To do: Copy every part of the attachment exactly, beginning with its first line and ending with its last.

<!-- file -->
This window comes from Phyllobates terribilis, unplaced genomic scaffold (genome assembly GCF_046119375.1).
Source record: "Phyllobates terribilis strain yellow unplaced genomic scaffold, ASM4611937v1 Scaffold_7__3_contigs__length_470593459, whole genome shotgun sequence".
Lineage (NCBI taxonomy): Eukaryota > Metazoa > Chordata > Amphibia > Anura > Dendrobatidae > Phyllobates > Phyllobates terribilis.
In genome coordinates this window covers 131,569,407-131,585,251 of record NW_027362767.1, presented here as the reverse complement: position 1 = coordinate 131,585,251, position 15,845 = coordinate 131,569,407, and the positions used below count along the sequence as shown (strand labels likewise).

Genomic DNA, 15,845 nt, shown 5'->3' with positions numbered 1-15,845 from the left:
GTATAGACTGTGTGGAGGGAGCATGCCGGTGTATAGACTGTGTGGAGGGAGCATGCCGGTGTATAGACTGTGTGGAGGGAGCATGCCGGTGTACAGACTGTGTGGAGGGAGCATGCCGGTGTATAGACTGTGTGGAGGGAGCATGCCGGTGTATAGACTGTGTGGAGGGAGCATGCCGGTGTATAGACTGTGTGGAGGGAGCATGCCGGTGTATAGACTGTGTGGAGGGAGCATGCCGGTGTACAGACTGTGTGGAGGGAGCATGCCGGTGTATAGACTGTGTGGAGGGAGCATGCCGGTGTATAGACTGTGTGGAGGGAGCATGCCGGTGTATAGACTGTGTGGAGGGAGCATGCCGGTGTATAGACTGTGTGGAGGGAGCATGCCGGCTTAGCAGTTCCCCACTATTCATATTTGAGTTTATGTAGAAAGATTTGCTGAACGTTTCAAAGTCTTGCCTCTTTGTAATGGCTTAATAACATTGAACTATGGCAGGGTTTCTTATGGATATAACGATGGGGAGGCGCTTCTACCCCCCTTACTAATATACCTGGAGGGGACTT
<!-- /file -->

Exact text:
This window comes from Phyllobates terribilis, unplaced genomic scaffold (genome assembly GCF_046119375.1).
Source record: "Phyllobates terribilis strain yellow unplaced genomic scaffold, ASM4611937v1 Scaffold_7__3_contigs__length_470593459, whole genome shotgun sequence".
Lineage (NCBI taxonomy): Eukaryota > Metazoa > Chordata > Amphibia > Anura > Dendrobatidae > Phyllobates > Phyllobates terribilis.
In genome coordinates this window covers 131,569,407-131,585,251 of record NW_027362767.1, presented here as the reverse complement: position 1 = coordinate 131,585,251, position 15,845 = coordinate 131,569,407, and the positions used below count along the sequence as shown (strand labels likewise).

Genomic DNA, 15,845 nt, shown 5'->3' with positions numbered 1-15,845 from the left:
GTATAGACTGTGTGGAGGGAGCATGCCGGTGTATAGACTGTGTGGAGGGAGCATGCCGGTGTATAGACTGTGTGGAGGGAGCATGCCGGTGTACAGACTGTGTGGAGGGAGCATGCCGGTGTATAGACTGTGTGGAGGGAGCATGCCGGTGTATAGACTGTGTGGAGGGAGCATGCCGGTGTATAGACTGTGTGGAGGGAGCATGCCGGTGTATAGACTGTGTGGAGGGAGCATGCCGGTGTACAGACTGTGTGGAGGGAGCATGCCGGTGTATAGACTGTGTGGAGGGAGCATGCCGGTGTATAGACTGTGTGGAGGGAGCATGCCGGTGTATAGACTGTGTGGAGGGAGCATGCCGGTGTATAGACTGTGTGGAGGGAGCATGCCGGCTTAGCAGTTCCCCACTATTCATATTTGAGTTTATGTAGAAAGATTTGCTGAACGTTTCAAAGTCTTGCCTCTTTGTAATGGCTTAATAACATTGAACTATGGCAGGGTTTCTTATGGATATAACGATGGGGAGGCGCTTCTACCCCCCTTACTAATATACCTGGAGGGGACTT